The sequences unleashed by such changes are difficult to predict. Loyalties are shifting and coalitions are realigning. One thing is now clear, though: the needs, rights, and responsibilities of the citizen will remain secondary in Washington and Wall Street until the political parties are compelled, from the outside, to address bottom up power.

If the republic is to survive, the duopoly will have to stop pretending that only left and right matter. They’ll need to come clean on the country’s other Fundamental Question.

The Presidency

2020’s campaign rhetoric was threadbare and tiresome before it even launched. “Joe Biden is diminished and corrupt.” “His running mate couldn’t make it to the primaries.” “Trump is a racist misogynist xenophobe.” “His VP wants America to become A Handmaids Tale.”

We’ve heard similar statements in past presidential elections, but the negativity grows with each cycle. Whether we’re voting on Trump, Romney, McCain, or Bush ……. Biden, Hillary, Obama, Kerry, or Gore ….. each side seeks to discredit the opposing candidate. “This person isn’t qualified to hold the office.”

While our attention is drawn to specific individuals within the current news cycle, the longer arc of history gets overlooked. For example, George Washington presided over three cabinet level secretaries and one attorney general. In contrast, today’s federal government has more than 2000 departments, agencies, administrations, authorities, and commissions, employing as many as 9.1 million people. The bulk reside under the executive branch …… and therefore, the president.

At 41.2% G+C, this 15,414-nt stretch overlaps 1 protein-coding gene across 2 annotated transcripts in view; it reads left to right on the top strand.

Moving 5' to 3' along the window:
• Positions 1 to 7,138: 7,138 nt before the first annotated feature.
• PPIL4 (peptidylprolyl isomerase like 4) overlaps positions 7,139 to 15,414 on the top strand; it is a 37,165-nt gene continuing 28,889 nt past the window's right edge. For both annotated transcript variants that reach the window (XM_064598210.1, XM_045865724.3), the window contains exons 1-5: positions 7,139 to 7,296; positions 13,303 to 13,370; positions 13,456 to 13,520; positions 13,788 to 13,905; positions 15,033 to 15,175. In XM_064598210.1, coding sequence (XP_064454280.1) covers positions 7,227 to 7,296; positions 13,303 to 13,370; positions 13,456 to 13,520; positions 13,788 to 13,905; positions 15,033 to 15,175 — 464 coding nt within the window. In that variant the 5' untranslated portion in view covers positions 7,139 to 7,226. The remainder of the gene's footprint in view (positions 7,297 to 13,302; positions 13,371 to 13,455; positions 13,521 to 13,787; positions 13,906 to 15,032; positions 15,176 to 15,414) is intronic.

The following chart serves as a rough proxy for growth of the office’s power since the 1930s. Note the “massive spending” for the existential threat of World War II at the far left side ……

Chart Credit: Wikideas1 (CC BY-SA 4.0) Data Source:

This revenue and spending chart tracks actual numbers. But it also functions as a metaphor for the intensity of our emotions. Every four years, we encounter “the most important election in American history.” The statement might seem hyperbolic, but its assertion is supported by the data: our reactions ratchet up each cycle because vast additional resources have come under a specific person’s control.

Regardless of political party or personal character, each president is able to issue executive orders, to appoint long-serving judges, and to prod congress into passing budgets that meet his or her policy priorities …… a few of the many dominions administered by the office. This enormous expanse of power has been granted over a period measured in generations. Control has gradually been concentrated in a particular location.